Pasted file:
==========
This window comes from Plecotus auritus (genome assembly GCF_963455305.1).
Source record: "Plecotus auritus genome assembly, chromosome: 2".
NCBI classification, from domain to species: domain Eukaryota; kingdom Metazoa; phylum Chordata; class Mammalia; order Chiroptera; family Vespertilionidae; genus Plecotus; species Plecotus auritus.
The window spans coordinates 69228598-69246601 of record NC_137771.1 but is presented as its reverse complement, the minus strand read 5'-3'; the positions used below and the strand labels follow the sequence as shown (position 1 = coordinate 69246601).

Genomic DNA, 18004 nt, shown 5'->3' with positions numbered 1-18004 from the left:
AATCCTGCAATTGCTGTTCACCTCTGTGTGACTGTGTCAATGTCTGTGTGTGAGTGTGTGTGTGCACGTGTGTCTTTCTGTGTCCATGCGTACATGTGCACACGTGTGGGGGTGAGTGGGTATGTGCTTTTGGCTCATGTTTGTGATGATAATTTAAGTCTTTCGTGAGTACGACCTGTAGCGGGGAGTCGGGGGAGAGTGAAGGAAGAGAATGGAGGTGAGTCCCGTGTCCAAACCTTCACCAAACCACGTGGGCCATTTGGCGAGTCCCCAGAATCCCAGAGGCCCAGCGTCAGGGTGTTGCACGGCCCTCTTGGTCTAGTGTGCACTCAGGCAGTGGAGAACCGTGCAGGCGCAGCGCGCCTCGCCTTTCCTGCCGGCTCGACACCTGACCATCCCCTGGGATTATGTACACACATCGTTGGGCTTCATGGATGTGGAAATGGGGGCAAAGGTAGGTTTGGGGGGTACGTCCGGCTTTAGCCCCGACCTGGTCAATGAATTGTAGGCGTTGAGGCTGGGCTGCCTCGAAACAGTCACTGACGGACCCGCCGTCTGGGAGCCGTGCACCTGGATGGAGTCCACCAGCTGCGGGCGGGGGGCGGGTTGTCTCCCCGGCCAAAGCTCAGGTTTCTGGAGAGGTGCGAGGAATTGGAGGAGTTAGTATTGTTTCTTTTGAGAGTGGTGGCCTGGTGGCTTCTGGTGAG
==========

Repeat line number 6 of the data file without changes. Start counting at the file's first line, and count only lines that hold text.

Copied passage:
AATCCTGCAATTGCTGTTCACCTCTGTGTGACTGTGTCAATGTCTGTGTGTGAGTGTGTGTGTGCACGTGTGTCTTTCTGTGTCCATGCGTACATGTGCACACGTGTGGGGGTGAGTGGGTATGTGCTTTTGGCTCATGTTTGTGATGATAATTTAAGTCTTTCGTGAGTACGACCTGTAGCGGGGAGTCGGGGGAGAGTGAAGGAAGAGAATGGAGGTGAGTCCCGTGTCCAAACCTTCACCAAACCACGTGGGCCATTTGGCGAGTCCCCAGAATCCCAGAGGCCCAGCGTCAGGGTGTTGCACGGCCCTCTTGGTCTAGTGTGCACTCAGGCAGTGGAGAACCGTGCAGGCGCAGCGCGCCTCGCCTTTCCTGCCGGCTCGACACCTGACCATCCCCTGGGATTATGTACACACATCGTTGGGCTTCATGGATGTGGAAATGGGGGCAAAGGTAGGTTTGGGGGGTACGTCCGGCTTTAGCCCCGACCTGGTCAATGAATTGTAGGCGTTGAGGCTGGGCTGCCTCGAAACAGTCACTGACGGACCCGCCGTCTGGGAGCCGTGCACCTGGATGGAGTCCACCAGCTGCGGGCGGGGGGCGGGTTGTCTCCCCGGCCAAAGCTCAGGTTTCTGGAGAGGTGCGAGGAATTGGAGGAGTTAGTATTGTTTCTTTTGAGAGTGGTGGCCTGGTGGCTTCTGGTGAG